The International Union for Conservation of Nature (IUCN) has today published its first Restoration Barometer report, documenting that investments of $26bn across 18 countries have brought 14 million hectares of degraded landscapes – an area about the size of Greece – under restoration.
The report details how 18 countries are using the Restoration Barometer tool to track progress on their restoration commitments under global agreements, which total 48 million hectares by 2030. It shows that restoration activities are currently ongoing in a total of 14 million hectares, thanks to a cumulative investment of $26bn from public and private sources. It also highlights the various benefits these restoration efforts bring for conservation and sustainable development. Detailed case studies in the report – e.g., on Mozambique’s National Mangrove Strategy; satellite use in Guatemala; and endangered species protection in Mexico – also reveal that through restoration efforts in these 18 countries, 12 million jobs were created and over 145 million tonnes of carbon were sequestered in 2022.
Endorsed by over 50 governments, the Restoration Barometer was developed by IUCN with the support of the German Federal Ministry for the Environment, Nature Conservation, Nuclear Safety and Consumer Protection. It is the only tool that is already being used by governments to track restoration and its benefits across all terrestrial ecosystems, including coastal and inland waters, and report on their commitments against global frameworks such as the UN Decade on Ecosystem Restoration, Bonn Challenge, Paris Agreement or 1t.org. It will also allow countries to track progress against restoration commitments under the forthcoming post-2020 Global Biodiversity Framework targets leaders will set at COP15.
“As countries commit to ecosystem restoration, like Canada did today through its ambitious Bonn Challenge pledge, the Restoration Barometer tool enables them to build a comprehensive picture of their progress, helping them to identify what is working, where and how, which leads to more impactful action and better targeted investments. This means restoration efforts can not only be maximised but fully sustained during this critical decade to save our natural world,” says Carole Saint-Laurent, Head of IUCN’s Forests and Grasslands Team.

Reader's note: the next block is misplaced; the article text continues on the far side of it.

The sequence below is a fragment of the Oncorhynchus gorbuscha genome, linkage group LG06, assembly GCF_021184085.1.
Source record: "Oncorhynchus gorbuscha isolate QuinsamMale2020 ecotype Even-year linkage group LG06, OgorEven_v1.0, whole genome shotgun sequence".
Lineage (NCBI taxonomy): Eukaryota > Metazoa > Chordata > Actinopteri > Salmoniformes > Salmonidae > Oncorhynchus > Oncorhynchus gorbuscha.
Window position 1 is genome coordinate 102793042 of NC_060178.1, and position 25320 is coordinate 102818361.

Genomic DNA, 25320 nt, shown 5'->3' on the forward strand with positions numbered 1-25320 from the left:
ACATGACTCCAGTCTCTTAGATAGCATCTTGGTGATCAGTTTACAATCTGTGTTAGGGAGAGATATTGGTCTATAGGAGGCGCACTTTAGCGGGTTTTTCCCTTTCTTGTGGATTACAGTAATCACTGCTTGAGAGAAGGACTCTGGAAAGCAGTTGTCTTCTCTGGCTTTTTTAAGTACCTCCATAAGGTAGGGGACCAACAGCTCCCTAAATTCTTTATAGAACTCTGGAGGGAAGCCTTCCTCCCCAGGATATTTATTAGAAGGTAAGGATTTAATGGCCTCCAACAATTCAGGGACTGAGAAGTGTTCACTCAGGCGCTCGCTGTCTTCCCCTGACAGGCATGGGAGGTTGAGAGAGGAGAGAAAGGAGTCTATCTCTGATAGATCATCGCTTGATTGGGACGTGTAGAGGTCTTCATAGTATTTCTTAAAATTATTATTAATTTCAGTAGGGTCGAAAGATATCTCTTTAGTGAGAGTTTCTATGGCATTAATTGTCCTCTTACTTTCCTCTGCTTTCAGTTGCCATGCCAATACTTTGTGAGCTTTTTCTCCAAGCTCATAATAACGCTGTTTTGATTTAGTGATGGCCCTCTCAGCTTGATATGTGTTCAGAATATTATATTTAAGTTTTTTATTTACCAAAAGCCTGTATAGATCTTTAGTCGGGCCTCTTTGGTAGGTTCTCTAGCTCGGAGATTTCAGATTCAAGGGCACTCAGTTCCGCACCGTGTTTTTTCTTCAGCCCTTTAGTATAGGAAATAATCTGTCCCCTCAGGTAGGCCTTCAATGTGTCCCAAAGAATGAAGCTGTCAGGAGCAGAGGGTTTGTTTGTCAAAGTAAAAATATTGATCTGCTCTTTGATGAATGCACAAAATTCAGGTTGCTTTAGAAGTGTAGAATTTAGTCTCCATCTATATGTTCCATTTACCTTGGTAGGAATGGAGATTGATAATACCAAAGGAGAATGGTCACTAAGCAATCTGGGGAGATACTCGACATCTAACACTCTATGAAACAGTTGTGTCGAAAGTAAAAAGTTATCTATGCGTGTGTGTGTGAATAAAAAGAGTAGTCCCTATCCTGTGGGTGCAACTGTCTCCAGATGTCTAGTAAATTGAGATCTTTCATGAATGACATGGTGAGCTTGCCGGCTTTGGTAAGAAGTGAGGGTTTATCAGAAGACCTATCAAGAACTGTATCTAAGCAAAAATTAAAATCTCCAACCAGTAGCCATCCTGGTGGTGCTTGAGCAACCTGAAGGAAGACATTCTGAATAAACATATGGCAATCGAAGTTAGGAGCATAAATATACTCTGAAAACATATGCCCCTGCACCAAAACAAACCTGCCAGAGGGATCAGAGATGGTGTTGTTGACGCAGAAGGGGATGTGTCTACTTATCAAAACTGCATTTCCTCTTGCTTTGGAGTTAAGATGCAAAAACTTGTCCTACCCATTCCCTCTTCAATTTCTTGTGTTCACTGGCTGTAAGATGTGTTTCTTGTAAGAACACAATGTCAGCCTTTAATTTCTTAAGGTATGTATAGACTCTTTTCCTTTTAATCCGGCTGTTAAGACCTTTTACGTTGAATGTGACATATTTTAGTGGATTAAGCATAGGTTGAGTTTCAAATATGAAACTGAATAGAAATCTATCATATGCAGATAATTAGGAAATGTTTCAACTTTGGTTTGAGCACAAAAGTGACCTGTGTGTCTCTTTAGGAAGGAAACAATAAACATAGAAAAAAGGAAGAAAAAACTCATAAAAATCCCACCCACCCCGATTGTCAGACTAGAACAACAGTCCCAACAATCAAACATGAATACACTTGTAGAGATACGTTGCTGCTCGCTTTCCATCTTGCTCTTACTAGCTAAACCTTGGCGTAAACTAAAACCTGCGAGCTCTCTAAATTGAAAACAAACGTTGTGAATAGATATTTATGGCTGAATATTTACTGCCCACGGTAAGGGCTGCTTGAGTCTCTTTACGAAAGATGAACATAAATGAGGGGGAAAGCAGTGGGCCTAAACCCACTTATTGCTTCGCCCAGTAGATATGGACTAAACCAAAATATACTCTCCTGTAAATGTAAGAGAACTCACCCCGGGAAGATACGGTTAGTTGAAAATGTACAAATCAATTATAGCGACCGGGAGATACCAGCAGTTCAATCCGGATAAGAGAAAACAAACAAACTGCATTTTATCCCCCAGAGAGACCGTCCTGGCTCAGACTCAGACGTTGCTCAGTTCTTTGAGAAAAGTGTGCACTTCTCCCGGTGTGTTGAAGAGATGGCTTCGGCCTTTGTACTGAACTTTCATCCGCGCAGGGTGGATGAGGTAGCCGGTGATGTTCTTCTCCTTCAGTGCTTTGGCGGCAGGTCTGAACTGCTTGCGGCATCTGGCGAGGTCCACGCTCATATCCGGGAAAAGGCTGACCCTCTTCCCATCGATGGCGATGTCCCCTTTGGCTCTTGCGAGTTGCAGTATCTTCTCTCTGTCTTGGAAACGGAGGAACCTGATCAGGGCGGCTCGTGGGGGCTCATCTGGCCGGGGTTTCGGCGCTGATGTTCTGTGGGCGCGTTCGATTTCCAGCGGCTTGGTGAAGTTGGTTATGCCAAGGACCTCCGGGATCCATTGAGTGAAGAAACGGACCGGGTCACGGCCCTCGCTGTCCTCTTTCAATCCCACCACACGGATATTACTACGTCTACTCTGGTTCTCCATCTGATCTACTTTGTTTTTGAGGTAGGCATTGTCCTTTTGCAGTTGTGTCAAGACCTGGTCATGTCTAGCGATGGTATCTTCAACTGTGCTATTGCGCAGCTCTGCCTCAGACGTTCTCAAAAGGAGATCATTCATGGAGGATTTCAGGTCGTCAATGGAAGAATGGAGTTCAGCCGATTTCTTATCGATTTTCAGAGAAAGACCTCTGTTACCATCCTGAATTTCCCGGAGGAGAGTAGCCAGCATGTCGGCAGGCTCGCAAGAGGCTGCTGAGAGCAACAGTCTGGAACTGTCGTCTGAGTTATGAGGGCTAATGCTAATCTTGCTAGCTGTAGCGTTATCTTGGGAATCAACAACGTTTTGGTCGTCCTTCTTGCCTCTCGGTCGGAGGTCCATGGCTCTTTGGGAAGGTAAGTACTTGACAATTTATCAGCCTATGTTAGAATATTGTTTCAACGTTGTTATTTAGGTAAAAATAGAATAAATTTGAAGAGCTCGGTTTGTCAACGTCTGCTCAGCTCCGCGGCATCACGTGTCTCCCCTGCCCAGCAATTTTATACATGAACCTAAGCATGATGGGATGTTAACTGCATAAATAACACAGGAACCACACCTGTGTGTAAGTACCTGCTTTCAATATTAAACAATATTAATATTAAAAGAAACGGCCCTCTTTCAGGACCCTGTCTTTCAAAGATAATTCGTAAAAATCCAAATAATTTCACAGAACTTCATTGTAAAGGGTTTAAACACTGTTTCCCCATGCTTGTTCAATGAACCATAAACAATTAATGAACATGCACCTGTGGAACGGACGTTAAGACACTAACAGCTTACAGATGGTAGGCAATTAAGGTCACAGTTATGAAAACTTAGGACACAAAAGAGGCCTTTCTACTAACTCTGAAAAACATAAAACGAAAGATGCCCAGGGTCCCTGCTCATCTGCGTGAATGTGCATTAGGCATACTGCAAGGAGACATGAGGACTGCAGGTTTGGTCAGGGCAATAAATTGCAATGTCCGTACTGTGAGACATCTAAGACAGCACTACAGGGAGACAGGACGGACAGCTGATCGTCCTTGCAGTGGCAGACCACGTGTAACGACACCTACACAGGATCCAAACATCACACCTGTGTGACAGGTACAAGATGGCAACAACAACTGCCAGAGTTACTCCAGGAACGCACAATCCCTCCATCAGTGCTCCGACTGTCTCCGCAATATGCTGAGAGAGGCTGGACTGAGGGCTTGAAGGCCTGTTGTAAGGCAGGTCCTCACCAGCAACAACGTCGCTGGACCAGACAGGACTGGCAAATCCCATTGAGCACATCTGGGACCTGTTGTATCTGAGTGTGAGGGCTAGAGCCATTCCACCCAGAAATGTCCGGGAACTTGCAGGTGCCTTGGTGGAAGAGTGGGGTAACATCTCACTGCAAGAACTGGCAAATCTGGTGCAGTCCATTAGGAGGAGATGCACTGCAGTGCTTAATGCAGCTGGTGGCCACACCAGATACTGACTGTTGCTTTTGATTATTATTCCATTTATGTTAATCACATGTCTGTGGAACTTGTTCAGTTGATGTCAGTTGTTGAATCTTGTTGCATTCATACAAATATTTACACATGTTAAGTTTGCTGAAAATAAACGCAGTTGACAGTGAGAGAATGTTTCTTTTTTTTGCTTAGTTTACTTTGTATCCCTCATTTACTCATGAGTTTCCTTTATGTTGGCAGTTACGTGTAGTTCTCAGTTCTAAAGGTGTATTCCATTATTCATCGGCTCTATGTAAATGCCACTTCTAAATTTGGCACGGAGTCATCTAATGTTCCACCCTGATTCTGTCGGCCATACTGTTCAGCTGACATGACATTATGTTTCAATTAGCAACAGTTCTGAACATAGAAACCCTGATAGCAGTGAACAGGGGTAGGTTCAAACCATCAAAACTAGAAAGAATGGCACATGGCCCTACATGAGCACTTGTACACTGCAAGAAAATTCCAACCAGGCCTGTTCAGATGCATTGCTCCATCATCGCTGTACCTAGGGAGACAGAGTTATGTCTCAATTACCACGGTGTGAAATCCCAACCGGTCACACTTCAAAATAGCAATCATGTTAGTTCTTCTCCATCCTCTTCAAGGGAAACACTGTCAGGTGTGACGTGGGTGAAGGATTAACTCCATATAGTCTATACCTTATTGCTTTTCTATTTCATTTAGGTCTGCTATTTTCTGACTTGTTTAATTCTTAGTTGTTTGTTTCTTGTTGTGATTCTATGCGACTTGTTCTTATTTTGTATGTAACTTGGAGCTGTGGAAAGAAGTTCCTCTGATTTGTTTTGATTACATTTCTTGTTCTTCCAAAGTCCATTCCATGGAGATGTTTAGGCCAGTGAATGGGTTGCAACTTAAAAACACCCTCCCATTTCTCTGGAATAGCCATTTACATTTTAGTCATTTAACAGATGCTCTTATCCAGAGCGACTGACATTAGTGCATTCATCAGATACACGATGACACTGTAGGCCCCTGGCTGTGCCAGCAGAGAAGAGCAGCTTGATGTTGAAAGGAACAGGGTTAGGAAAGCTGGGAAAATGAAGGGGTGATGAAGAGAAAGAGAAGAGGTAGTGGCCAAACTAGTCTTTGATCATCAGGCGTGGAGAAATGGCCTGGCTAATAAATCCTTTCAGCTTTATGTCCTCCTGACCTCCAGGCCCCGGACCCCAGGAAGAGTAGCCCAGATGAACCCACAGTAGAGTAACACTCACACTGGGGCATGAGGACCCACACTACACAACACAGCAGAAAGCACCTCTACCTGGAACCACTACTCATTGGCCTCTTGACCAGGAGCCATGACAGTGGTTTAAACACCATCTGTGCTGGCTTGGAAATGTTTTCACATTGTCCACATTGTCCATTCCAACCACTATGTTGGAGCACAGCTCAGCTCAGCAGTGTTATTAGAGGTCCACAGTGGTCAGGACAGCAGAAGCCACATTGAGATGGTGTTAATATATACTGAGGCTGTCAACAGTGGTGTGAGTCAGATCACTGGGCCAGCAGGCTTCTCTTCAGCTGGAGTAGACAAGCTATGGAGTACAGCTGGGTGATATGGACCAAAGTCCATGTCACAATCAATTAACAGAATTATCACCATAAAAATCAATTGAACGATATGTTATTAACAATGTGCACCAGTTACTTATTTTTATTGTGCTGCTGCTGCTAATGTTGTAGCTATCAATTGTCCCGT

Using the Restoration Barometer tool, countries record their restoration policies, modes of planning, monitoring systems and funding structures that make their efforts possible and ensure they will continue. They can then track the sizes of the areas under restoration, plus the corresponding climate, biodiversity and socio-economic benefits that result from the restoration programmes being implemented.
Next year, the Barometer will be further extended to include restoration efforts in kelp, seagrasses and shallow reefs, allowing users to report from ridge to reef. Looking ahead, the Restoration Barometer will also be made available for use by companies seeking to set and track restoration targets; 34 companies are currently piloting the tool in collaboration with the World Economic Forum and 1t.org. Next year, this new application will go live on the Restoration Barometer website, opening up opportunities for the private sector to transparently monitor company-wide restoration commitments.
Stewart Maginnis, Deputy Director General – Programme, IUCN, said: “To drive restoration ambition and action at the scale that is needed to make the Global Biodiversity Framework a success requires sound and credible information on how restoration is progressing on the ground and what impacts are being achieved for biodiversity, for climate and for economies. The Restoration Barometer tool fills this gap.”